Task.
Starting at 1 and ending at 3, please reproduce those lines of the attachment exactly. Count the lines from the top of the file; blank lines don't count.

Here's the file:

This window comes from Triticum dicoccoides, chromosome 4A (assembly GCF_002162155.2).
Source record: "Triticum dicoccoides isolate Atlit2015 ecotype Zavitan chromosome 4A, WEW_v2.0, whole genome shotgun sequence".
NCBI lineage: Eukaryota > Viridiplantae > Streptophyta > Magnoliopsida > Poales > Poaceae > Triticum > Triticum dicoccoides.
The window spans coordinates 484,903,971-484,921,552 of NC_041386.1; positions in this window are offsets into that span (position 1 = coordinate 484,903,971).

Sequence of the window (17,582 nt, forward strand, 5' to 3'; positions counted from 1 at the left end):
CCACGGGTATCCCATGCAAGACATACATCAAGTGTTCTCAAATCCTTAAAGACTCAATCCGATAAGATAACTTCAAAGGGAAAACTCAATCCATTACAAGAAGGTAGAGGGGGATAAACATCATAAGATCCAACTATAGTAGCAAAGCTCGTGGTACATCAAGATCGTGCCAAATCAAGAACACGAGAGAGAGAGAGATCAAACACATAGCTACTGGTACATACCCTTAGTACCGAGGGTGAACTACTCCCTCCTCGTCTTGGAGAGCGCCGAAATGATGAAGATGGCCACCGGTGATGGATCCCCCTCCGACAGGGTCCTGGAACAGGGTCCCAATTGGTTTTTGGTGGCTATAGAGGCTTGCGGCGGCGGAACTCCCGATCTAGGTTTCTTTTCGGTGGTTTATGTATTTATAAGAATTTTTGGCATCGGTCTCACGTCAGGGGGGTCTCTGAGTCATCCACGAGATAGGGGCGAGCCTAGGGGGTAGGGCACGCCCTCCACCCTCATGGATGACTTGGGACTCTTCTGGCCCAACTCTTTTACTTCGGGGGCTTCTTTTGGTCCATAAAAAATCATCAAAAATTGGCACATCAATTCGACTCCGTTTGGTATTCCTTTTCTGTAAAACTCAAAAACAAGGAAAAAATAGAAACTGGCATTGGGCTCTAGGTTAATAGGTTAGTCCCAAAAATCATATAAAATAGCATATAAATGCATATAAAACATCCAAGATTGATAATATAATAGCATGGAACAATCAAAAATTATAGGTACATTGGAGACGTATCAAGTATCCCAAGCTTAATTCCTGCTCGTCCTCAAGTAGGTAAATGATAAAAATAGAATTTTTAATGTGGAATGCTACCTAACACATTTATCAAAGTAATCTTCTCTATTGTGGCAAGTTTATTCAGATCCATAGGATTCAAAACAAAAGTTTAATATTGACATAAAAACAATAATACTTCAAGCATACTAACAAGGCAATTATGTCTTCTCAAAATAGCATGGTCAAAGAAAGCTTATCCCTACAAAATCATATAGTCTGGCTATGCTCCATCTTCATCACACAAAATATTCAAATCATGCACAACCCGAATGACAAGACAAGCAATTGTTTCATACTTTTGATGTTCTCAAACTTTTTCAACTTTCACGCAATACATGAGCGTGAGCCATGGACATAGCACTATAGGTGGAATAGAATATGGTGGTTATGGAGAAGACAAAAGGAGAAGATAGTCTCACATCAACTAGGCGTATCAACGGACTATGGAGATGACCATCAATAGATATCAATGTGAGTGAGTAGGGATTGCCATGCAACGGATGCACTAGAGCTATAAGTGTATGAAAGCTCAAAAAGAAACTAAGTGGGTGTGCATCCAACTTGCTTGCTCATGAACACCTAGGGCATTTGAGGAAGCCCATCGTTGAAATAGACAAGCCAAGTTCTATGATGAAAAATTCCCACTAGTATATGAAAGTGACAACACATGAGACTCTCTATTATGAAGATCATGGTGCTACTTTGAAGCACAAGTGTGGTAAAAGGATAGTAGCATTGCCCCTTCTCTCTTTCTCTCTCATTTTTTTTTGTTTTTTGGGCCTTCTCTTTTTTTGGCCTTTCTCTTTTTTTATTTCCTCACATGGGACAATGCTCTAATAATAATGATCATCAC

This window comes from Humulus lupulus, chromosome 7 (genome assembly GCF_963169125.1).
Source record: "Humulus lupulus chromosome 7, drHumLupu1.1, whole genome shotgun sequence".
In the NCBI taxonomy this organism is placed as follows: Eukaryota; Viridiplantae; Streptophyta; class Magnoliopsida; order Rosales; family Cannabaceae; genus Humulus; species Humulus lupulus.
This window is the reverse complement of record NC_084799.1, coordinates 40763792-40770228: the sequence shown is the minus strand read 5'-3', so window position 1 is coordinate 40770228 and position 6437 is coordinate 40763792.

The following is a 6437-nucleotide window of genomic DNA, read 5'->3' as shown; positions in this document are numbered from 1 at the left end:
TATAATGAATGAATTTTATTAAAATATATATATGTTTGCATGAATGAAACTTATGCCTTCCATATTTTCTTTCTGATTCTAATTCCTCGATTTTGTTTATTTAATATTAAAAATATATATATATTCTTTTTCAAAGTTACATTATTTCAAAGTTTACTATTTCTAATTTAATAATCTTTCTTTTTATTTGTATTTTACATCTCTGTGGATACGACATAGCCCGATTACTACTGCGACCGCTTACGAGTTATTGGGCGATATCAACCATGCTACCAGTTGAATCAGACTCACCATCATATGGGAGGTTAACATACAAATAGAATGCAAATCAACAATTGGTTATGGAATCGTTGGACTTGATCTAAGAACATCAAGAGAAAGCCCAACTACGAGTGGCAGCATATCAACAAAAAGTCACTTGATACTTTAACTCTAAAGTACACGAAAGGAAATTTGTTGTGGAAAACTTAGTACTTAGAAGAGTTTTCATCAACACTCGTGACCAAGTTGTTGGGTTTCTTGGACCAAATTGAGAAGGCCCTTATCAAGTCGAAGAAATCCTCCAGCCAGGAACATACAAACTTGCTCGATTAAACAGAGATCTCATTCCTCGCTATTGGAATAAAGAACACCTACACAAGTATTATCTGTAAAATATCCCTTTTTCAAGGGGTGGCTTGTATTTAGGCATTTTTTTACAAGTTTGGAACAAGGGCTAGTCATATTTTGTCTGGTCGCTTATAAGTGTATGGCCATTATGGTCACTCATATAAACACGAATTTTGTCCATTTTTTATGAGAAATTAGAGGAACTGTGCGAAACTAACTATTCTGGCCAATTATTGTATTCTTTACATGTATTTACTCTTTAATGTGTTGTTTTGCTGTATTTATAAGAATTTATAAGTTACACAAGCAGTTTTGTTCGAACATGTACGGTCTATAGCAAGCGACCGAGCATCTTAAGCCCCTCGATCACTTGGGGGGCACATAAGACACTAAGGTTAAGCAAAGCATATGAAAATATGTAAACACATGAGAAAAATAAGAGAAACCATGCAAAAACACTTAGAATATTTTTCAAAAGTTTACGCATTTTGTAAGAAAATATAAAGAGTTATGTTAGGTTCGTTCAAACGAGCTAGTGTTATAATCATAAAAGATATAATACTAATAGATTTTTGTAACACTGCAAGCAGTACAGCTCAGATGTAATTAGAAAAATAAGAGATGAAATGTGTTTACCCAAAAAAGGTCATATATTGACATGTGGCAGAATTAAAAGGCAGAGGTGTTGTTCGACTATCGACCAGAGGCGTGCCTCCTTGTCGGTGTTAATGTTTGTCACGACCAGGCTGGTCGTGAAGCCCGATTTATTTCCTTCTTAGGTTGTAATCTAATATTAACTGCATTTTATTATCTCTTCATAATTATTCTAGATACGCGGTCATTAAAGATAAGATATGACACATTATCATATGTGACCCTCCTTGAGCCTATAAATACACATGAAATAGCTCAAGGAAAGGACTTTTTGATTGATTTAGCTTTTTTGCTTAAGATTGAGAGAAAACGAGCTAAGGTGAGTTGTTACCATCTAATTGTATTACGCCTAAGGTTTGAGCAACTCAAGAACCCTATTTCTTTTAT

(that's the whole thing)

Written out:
This window comes from Triticum dicoccoides, chromosome 4A (assembly GCF_002162155.2).
Source record: "Triticum dicoccoides isolate Atlit2015 ecotype Zavitan chromosome 4A, WEW_v2.0, whole genome shotgun sequence".
NCBI lineage: Eukaryota > Viridiplantae > Streptophyta > Magnoliopsida > Poales > Poaceae > Triticum > Triticum dicoccoides.